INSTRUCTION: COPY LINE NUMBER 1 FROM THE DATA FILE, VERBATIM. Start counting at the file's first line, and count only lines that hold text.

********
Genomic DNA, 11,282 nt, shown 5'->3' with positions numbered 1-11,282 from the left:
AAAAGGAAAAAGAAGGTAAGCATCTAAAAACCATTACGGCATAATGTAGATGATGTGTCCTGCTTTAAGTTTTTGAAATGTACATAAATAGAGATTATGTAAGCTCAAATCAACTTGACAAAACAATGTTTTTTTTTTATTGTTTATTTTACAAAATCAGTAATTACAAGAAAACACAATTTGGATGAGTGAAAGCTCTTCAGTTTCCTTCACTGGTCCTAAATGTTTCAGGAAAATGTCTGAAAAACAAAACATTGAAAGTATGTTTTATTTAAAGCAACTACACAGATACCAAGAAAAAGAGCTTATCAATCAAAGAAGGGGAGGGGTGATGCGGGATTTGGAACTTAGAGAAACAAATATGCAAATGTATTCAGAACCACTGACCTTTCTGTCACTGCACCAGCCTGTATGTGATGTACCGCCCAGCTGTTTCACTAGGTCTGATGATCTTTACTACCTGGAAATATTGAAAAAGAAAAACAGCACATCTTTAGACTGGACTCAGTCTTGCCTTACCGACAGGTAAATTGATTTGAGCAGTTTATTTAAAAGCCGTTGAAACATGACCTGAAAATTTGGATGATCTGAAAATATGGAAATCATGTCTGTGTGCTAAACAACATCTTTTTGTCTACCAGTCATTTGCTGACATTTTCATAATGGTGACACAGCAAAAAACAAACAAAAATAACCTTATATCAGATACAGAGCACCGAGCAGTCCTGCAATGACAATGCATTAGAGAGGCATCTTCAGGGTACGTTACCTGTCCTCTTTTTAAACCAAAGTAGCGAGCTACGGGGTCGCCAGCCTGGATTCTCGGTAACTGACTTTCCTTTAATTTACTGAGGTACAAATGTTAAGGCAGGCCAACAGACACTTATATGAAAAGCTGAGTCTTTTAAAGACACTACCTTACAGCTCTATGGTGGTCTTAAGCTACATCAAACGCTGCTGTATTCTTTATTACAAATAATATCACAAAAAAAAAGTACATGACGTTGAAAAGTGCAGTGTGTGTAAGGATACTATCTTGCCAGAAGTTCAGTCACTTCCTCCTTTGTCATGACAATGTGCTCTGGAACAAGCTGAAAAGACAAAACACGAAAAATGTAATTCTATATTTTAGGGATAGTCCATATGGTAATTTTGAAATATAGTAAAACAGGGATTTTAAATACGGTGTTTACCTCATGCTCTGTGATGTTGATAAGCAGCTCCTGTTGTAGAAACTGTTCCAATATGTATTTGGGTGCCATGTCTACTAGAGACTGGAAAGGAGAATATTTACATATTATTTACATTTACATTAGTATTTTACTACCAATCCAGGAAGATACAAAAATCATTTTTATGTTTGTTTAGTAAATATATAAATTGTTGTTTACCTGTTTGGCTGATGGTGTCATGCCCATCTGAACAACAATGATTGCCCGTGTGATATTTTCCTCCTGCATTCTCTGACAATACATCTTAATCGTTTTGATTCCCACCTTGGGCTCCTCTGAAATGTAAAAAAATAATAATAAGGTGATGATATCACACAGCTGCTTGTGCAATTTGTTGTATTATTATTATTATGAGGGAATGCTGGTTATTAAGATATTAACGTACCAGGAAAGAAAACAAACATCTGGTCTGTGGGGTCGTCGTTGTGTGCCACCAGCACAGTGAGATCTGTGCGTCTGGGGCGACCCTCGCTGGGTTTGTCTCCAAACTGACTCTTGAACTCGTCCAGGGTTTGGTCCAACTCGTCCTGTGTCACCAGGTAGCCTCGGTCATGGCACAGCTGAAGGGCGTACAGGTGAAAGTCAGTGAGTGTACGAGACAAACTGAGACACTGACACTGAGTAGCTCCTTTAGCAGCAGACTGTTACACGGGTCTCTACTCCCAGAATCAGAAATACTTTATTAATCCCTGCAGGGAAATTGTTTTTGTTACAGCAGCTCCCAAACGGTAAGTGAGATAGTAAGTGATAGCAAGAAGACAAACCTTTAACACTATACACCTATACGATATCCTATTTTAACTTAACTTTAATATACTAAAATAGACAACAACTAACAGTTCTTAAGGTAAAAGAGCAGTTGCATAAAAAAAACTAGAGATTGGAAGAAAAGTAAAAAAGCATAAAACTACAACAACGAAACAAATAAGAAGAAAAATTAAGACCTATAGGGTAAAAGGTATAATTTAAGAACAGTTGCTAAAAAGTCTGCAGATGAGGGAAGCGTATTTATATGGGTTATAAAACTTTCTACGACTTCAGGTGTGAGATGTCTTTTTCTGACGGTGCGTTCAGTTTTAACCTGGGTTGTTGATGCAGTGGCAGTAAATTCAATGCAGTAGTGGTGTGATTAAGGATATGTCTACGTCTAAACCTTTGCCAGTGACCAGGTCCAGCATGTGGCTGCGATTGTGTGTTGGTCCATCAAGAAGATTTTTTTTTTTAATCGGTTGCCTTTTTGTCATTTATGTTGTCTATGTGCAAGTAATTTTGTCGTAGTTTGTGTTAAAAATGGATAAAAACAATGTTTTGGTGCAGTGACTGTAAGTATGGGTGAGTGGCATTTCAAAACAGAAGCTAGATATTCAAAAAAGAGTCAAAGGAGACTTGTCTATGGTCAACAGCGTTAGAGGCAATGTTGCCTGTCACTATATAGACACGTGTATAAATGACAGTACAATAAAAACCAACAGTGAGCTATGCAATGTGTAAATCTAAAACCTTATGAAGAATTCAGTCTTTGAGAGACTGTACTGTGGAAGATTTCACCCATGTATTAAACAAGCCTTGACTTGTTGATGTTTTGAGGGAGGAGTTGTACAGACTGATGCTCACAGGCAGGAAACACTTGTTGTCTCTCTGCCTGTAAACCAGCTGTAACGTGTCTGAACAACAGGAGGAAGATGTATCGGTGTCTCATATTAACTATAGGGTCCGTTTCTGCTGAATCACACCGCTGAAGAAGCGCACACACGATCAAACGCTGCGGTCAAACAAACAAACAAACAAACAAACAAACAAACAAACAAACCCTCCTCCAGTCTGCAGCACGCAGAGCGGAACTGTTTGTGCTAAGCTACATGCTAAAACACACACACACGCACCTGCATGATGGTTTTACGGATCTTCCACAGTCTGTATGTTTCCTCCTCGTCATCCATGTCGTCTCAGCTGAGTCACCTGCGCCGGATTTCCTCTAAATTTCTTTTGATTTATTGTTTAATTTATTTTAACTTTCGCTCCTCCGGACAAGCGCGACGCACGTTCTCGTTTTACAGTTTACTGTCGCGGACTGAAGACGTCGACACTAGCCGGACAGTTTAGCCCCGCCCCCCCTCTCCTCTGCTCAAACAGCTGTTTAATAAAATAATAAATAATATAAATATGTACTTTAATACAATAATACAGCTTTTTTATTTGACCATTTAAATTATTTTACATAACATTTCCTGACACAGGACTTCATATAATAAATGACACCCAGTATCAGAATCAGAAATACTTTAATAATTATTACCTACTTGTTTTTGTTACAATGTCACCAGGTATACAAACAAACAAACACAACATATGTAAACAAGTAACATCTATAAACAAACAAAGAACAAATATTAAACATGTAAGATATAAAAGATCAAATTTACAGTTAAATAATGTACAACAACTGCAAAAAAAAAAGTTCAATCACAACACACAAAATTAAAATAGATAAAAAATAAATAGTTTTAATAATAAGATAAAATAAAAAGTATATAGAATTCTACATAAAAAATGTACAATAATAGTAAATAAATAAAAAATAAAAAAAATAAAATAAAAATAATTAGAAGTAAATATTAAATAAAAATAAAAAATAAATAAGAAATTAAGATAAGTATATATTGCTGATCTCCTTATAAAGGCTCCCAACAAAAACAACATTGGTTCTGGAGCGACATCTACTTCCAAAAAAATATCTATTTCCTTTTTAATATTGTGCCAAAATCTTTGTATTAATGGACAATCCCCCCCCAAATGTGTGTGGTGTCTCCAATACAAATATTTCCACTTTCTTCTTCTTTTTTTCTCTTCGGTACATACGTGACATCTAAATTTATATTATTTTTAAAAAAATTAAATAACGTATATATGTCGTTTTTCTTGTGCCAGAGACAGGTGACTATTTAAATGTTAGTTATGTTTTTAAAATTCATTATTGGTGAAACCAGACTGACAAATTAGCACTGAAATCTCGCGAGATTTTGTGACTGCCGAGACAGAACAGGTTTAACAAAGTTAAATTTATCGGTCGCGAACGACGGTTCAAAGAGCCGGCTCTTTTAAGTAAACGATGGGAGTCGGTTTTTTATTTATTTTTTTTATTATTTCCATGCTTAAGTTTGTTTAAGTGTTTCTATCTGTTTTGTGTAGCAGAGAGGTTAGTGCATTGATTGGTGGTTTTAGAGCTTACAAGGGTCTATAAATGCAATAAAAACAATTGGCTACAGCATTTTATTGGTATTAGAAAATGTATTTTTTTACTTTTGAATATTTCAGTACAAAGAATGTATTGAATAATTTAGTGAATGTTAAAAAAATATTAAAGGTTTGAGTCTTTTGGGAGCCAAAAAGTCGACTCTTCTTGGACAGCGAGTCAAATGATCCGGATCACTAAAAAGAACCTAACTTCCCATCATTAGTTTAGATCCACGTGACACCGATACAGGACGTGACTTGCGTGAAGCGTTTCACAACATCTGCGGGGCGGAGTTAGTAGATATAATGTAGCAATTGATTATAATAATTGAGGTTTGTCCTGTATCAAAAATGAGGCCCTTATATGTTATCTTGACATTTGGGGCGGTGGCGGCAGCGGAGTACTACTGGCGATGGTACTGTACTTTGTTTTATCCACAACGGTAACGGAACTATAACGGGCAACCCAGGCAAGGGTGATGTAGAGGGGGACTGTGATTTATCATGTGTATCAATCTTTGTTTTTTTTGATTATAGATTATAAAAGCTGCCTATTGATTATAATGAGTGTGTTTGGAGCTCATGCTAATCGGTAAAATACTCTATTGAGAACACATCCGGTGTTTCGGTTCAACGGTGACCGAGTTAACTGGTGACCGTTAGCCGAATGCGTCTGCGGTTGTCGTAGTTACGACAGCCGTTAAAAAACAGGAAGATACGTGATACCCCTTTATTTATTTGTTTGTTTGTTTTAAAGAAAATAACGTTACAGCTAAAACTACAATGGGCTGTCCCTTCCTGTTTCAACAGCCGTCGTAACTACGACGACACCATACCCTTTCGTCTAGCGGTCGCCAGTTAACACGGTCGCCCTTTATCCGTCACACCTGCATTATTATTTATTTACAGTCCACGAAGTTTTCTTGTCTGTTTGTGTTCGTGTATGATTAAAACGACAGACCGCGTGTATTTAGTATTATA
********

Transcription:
Genomic DNA, 11,282 nt, shown 5'->3' with positions numbered 1-11,282 from the left: